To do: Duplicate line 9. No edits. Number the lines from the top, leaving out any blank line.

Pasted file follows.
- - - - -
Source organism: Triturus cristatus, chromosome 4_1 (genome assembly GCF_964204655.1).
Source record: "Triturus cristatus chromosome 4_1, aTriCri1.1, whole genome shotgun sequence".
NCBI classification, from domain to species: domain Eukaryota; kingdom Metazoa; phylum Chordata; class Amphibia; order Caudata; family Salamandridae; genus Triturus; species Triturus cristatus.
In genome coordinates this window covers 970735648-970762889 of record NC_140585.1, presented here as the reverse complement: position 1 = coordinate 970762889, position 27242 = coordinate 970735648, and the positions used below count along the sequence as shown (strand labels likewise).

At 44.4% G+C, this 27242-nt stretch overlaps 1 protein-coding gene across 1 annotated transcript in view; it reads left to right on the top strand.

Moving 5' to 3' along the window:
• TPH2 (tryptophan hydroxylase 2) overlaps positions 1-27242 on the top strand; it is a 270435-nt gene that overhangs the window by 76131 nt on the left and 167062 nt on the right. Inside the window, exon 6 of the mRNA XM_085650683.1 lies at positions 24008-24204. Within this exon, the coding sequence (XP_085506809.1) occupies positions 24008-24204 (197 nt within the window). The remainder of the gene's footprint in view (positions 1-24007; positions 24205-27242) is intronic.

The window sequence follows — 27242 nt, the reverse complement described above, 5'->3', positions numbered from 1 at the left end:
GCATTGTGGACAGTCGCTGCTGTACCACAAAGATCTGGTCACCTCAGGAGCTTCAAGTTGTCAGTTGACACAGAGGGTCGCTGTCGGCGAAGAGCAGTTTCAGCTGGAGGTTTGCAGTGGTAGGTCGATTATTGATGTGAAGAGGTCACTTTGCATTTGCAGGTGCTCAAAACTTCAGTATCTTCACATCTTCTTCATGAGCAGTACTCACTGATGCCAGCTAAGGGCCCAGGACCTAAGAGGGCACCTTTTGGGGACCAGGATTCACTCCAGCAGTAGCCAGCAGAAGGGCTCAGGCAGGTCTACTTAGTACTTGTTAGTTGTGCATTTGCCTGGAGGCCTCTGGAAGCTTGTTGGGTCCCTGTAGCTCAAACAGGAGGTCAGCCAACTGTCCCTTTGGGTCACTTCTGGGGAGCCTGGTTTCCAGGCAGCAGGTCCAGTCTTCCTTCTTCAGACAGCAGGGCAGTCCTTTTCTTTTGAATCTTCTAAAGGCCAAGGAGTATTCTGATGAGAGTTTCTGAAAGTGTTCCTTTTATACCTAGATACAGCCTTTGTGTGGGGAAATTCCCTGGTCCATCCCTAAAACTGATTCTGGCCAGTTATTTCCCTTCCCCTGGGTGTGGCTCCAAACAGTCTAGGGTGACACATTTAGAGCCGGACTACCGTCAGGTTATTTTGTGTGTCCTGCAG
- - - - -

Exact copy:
GCATTGTGGACAGTCGCTGCTGTACCACAAAGATCTGGTCACCTCAGGAGCTTCAAGTTGTCAGTTGACACAGAGGGTCGCTGTCGGCGAAGAGCAGTTTCAGCTGGAGGTTTGCAGTGGTAGGTCGATTATTGATGTGAAGAGGTCACTTTGCATTTGCAGGTGCTCAAAACTTCAGTATCTTCACATCTTCTTCATGAGCAGTACTCACTGATGCCAGCTAAGGGCCCAGGACCTAAGAGGGCACCTTTTGGGGACCAGGATTCACTCCAGCAGTAGCCAGCAGAAGGGCTCAGGCAGGTCTACTTAGTACTTGTTAGTTGTGCATTTGCCTGGAGGCCTCTGGAAGCTTGTTGGGTCCCTGTAGCTCAAACAGGAGGTCAGCCAACTGTCCCTTTGGGTCACTTCTGGGGAGCCTGGTTTCCAGGCAGCAGGTCCAGTCTTCCTTCTTCAGACAGCAGGGCAGTCCTTTTCTTTTGAATCTTCTAAAGGCCAAGGAGTATTCTGATGAGAGTTTCTGAAAGTGTTCCTTTTATACCTAGATACAGCCTTTGTGTGGGGAAATTCCCTGGTCCATCCCTAAAACTGATTCTGGCCAGTTATTTCCCTTCCCCTGGGTGTGGCTCCAAACAGTCTAGGGTGACACATTTAGAGCCGGACTACCGTCAGGTTATTTTGTGTGTCCTGCAG